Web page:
The biggest threat to President Barack Obama’s health-care law doesn’t come from Republicans in Congress; it comes from people like Stacie Brown.
As reported in The New York Times, Brown owns a pottery shop in Georgia and is eligible for some federal health insurance subsidies. However, she has consciously decided not to purchase health care as required by law. She did so because she is a loving mother.
The plans available to Brown and her family are too expensive and have very high deductibles. Even worse, her son’s pediatrician is not covered in any of the plans. So she bought insurance for her son that covers his pediatrician and unlimited office visits, while she and her husband are going without.
Breaking the law intentionally to do the right thing is an act of civil disobedience, and it’s possible millions of Americans will pursue this path. Would the IRS really go after Brown because she did what was best for her son? Is there a jury anywhere that would side with the government?
The numbers show that very few people without insurance are signing up under the president’s plan. There were tens of millions of uninsured before the law was implemented, and there are tens of millions after. The only difference the law has made is to make those people live as lawbreakers.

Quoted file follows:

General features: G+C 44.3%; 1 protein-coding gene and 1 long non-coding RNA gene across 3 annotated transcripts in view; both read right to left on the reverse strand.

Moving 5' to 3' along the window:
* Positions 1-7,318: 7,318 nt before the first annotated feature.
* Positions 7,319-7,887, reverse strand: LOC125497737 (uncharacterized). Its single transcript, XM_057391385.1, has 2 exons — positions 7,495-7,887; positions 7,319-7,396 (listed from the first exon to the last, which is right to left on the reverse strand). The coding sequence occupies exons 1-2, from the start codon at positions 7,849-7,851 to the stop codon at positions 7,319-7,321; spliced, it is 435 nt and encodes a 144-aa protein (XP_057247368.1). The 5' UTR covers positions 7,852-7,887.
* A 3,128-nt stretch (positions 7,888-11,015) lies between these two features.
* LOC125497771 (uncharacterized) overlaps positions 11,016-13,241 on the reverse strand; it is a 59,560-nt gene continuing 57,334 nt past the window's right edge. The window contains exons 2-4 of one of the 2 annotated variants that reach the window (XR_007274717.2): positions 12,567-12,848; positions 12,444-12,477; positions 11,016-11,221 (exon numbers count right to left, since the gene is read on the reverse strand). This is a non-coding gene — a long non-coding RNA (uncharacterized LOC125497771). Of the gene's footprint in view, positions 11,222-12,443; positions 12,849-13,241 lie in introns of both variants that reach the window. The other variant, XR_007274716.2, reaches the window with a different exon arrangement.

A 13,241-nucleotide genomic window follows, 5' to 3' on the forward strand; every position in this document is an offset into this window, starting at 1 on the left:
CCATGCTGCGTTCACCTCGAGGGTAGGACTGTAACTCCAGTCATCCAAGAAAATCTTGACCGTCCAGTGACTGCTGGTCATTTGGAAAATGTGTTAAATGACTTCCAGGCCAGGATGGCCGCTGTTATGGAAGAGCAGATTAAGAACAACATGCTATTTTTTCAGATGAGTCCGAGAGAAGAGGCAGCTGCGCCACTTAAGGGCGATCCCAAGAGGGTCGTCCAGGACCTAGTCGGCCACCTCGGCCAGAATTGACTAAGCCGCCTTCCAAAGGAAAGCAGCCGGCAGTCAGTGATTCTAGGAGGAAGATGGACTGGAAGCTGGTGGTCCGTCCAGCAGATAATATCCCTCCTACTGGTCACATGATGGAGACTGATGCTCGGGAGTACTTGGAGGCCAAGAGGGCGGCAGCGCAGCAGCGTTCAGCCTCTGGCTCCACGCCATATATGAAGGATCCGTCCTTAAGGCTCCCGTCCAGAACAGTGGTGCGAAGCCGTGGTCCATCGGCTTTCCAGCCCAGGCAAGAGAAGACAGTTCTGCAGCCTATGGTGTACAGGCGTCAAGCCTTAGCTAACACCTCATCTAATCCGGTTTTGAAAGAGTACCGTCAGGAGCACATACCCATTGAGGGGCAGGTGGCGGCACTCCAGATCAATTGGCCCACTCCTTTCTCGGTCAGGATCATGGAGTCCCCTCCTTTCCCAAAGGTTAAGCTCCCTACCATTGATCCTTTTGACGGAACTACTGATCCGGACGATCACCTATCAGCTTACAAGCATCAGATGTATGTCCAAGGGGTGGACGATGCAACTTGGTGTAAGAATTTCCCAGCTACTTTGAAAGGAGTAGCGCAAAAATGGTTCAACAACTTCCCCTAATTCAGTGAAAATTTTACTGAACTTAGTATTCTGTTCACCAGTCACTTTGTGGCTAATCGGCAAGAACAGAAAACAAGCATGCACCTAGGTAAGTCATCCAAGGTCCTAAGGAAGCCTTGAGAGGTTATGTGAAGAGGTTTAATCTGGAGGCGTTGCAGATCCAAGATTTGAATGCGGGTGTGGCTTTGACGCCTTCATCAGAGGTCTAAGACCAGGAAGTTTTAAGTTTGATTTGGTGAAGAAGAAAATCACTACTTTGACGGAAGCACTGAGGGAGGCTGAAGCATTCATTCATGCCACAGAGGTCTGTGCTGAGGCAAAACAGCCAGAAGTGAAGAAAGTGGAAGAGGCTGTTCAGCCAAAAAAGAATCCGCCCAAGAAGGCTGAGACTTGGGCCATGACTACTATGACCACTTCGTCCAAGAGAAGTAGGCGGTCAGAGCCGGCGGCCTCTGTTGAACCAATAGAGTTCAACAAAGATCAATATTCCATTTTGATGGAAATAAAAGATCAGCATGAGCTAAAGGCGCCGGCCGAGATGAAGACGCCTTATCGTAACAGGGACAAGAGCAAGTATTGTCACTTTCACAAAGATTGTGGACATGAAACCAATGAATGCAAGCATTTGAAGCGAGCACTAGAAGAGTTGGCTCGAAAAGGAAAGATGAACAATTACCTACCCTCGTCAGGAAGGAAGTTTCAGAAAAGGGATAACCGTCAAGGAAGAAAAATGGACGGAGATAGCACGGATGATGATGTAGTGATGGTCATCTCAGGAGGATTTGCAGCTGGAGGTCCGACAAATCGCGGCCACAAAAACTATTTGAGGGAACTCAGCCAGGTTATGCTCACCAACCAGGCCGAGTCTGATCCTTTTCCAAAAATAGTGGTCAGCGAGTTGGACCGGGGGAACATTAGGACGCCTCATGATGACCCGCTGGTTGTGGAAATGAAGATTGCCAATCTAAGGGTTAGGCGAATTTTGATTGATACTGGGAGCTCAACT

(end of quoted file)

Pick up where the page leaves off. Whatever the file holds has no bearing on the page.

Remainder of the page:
The number of lawbreakers is likely to grow dramatically in the coming years because the vast majority of Americans receive health insurance through their employers. Companies seeking to recruit and retain the best workers are reviewing their health insurance plans with an eye to making the best possible offer to workers. More than 100 million workers and their families will be affected. Many, like Brown, will find that doing the right thing means violating the Obama administration’s mandates.
For employers, offering coverage that matches the federal government’s new standards is very expensive. It also requires providing many employees with more insurance than they need or want. This would be harmless if plans were free, but a dollar spent on health insurance is a dollar that cannot be paid in wages.
So an employer trying to do the right thing for his or her employees would let each worker decide the appropriate mix between take-home pay and health insurance. This might mean offering an expensive plan than meets the government mandates. But it would also mean offering less- expensive options as well. At a minimum, employees would have catastrophic care coverage so they are protected in the event of a financially devastating accident or illness. Those who choose less expensive insurance would have more take-home pay.
This approach would free employees to customize the right mix of pay and insurance to suit their situations.
With such freedom, tens of millions of Americans will buy less insurance than the government has mandated. By making decisions about the best way to protect and provide for their own families, American workers will engage in civil disobedience by ignoring the health-care mandates. The law, as it is written, will become meaningless and unenforceable. When the government finally recognizes this, the real effort to reform our health-care system will begin.
To find out more about Scott Rasmussen, and read features by other Creators Syndicate writers, visit www.creators.com.